Home Exercises for Patients with Balance and Dizziness Issues

Mike Studer, PT, MHS, NCS, CEEAA, CWT, CSST, FAPTA

November 20, 2013

Share:

Question

What kind of home exercise program would you give a balance and dizziness patient considering safety in the home?

 

Answer

Prescribing a home exercise program always comes down to three things.  What is the patient’s support structure in terms of ability of an individual to realistically help the patient follow the exercise program? Are they able to safely challenge their balance with someone standing by?  Secondly, what is this patient’s work ethic? Are they able to push themselves in an exercise program?  Next, think about the balance exercises and the fact that they should be progressed in such a manner that your stimulus causes about 30% loss of balance.  When you are looking at patients and you see their capabilities, you need to see that they actually are losing their balance about 30% of the time.  If it is greater than that, then they are probably at greater risk for being unsafe.  If it is less than that, then you are probably not challenging them enough.  

The exercise program could include walking up and down the hallway with the protective availability of the walls in the hallway on each side.  I may have them walk up and down while doing any one of the following:  head rotation side to side (with or without a walker), walking with head nodding, or trying to work on efforts such as bending down to pick up an object from the floor and putting it up onto a high shelf.  Ideally, they are going to have a chair or even a bed behind them when they are trying to work on something like that. Sitting down at the edge of the bed nodding five times followed by head rotation five times is another example.  For some patients, a great exercise is rolling from right to left or moving from sit up to stand up.  Obviously, the reverse would be true for other patients as well. Certainly doing the Brandt-Daroff exercise is a great home exercise program.  A lot of times when giving individuals the dynamic visual acuity efforts, they actually rotate their own head side to side in an effort to keep their eyes on a visual target that they are either holding out in front of the them or that is posted on a wall. At that point, the activity turns into a vestibulo-ocular reflex test.  If they have their eyes on a magazine that you are holding up and their head turns left, passes through the middle, and then turns right with their eyes staying on that magazine article, you have an exercise. There you have a few exercises that are all excellent options for these individuals.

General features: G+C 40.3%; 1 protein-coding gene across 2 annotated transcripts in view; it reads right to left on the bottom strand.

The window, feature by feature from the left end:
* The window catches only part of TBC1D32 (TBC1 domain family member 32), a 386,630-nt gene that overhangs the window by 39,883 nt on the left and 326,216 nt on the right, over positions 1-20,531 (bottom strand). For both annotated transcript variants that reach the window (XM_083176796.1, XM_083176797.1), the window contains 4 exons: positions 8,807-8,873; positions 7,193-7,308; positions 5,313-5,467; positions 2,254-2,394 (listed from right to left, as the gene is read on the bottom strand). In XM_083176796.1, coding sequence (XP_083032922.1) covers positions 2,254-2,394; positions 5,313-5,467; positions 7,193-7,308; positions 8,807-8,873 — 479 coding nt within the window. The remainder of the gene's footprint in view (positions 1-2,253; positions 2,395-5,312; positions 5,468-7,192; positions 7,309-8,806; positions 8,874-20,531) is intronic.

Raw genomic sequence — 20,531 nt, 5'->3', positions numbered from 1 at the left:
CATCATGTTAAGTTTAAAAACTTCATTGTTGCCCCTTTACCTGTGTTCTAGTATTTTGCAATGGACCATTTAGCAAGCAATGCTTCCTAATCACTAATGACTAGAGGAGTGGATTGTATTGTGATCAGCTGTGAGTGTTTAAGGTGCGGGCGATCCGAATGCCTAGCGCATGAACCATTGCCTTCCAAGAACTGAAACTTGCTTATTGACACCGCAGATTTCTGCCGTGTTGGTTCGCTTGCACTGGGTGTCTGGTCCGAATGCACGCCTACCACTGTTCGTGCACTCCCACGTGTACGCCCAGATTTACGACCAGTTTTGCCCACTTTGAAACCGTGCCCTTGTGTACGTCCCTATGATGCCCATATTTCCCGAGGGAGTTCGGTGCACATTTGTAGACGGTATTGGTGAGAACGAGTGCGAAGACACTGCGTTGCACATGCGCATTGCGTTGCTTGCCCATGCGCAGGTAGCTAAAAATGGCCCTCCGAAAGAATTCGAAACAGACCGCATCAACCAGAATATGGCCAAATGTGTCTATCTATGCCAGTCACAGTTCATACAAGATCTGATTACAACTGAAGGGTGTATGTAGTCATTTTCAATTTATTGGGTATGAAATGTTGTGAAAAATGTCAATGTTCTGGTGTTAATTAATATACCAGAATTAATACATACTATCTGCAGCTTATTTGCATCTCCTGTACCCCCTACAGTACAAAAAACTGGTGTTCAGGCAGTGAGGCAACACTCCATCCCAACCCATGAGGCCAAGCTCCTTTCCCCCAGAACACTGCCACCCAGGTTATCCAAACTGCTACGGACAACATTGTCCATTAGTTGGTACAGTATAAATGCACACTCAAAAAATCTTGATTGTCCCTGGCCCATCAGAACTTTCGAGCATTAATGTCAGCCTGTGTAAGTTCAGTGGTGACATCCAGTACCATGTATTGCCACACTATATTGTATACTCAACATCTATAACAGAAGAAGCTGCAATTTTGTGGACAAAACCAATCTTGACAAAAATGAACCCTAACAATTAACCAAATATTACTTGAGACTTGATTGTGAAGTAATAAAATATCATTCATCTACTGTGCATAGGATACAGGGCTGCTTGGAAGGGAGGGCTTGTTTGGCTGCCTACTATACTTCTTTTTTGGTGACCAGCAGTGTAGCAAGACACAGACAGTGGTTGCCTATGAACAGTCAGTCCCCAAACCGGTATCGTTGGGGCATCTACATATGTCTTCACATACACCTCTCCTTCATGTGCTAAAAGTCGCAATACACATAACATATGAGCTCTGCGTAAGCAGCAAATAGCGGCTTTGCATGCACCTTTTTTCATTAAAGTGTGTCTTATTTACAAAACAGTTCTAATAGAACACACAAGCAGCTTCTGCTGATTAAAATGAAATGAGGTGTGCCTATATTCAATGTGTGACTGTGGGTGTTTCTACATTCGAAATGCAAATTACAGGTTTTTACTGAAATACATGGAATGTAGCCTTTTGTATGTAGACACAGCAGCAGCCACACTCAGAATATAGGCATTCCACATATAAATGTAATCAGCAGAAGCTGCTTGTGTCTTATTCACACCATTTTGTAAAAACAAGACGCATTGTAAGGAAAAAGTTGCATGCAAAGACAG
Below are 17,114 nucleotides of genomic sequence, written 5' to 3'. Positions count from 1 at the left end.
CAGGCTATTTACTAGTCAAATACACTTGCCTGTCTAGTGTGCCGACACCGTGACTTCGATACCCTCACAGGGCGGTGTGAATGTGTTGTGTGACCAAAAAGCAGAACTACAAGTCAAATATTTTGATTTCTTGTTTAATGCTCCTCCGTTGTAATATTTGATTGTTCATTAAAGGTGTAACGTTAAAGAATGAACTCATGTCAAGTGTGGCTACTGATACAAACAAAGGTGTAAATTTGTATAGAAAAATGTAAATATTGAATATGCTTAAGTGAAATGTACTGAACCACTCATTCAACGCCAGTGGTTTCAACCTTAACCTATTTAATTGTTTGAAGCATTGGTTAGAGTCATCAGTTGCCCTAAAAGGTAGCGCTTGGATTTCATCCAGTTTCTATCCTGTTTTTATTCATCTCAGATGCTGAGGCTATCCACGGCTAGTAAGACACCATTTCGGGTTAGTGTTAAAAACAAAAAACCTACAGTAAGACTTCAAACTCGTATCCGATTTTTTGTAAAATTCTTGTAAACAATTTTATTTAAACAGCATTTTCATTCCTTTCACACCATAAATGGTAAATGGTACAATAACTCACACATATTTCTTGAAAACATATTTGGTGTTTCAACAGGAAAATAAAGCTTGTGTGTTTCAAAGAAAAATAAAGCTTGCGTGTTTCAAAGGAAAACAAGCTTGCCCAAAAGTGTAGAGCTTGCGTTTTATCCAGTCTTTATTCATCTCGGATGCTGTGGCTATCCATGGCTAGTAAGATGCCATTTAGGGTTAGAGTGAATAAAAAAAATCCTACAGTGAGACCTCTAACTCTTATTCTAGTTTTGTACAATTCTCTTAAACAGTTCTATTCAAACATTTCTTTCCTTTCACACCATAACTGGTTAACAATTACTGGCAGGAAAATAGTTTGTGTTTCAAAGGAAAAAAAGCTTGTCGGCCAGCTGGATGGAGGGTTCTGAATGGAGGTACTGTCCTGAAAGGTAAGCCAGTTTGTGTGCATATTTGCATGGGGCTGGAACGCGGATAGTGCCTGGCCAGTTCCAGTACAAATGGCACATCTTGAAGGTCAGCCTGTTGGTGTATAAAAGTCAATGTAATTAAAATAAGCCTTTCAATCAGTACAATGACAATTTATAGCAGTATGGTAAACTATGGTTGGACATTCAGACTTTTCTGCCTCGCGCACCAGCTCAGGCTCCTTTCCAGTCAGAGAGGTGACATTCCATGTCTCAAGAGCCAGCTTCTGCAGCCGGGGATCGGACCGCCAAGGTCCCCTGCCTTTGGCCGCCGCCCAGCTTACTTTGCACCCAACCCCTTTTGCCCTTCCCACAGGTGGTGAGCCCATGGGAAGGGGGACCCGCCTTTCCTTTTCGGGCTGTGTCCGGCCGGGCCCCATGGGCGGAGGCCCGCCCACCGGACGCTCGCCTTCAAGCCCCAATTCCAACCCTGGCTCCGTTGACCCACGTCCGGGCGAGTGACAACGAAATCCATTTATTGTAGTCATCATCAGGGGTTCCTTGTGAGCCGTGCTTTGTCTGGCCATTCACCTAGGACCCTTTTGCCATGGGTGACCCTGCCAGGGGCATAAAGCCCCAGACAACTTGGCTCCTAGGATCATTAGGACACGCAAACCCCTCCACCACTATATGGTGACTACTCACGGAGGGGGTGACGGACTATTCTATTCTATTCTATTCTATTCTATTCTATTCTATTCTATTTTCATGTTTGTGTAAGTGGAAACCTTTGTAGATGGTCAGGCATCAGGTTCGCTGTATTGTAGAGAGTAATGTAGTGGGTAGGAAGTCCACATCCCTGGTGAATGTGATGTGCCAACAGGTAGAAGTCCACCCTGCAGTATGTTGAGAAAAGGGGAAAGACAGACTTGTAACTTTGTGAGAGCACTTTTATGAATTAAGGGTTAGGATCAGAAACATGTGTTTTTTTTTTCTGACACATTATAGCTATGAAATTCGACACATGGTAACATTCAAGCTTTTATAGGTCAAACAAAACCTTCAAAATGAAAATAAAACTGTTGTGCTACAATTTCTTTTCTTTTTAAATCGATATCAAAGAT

mike studer

Mike Studer, PT, MHS, NCS, CEEAA, CWT, CSST, FAPTA

Mike Studer, PT, MHS, NCS, CEEAA, CWT, CSST is the owner and lead therapist at Northwest Rehabilitation Associates in Salem. He was Salem’s first board-certified as a Clinical Specialist in Neurologic Physical Therapy and has been since 1995. Mike is the only therapist in the nation to be awarded the Clinician of the Year by two different national academies: Neurology and Geriatrics. He has authored over 30 journal articles, 6 book chapters, and is a recognized national and international speaker on topics including aging, stroke, motor learning, motivation in rehabilitation, cognition, balance, dizziness, and Parkinson’s Disease.


Related Courses

The Science of Fall Prevention
Presented by Mike Studer, PT, MHS, NCS, CEEAA, CWT, CSST, FAPTA
Recorded Webinar

Presenter

Mike Studer, PT, MHS, NCS, CEEAA, CWT, CSST, FAPTA
Course: #2825Level: Intermediate2 Hours
  'Clinically relevant'   Read Reviews
What is the difference between screening and testing? What is the science of imbalance? What are the differences between unsteadiness, imbalance, dizziness, lightheadedness, and vertigo? How do I document to prove my worth, my role, or this patient’s potential? What is the evidence for helping someone improve balance? What is the best method to select the most sensitive and responsive balance test for each patient? What psychological influences could be involved with this person? The answers to these questions and more are in this seminar intended for advanced dizziness management- differential diagnostics and treatment. Expect practical techniques, readily applied to the clinic, incorporating current evidence and revealing future advances in balance and dizziness rehabilitation. This course is directly related to the practice of physical therapy and is therefore appropriate for the PT and PTA.

Editor's Note: Regarding Pennsylvania credits, this course is approved by the PA State Board of Physical Therapy for 1 hour of general and 1 hour of Direct Access CE credit.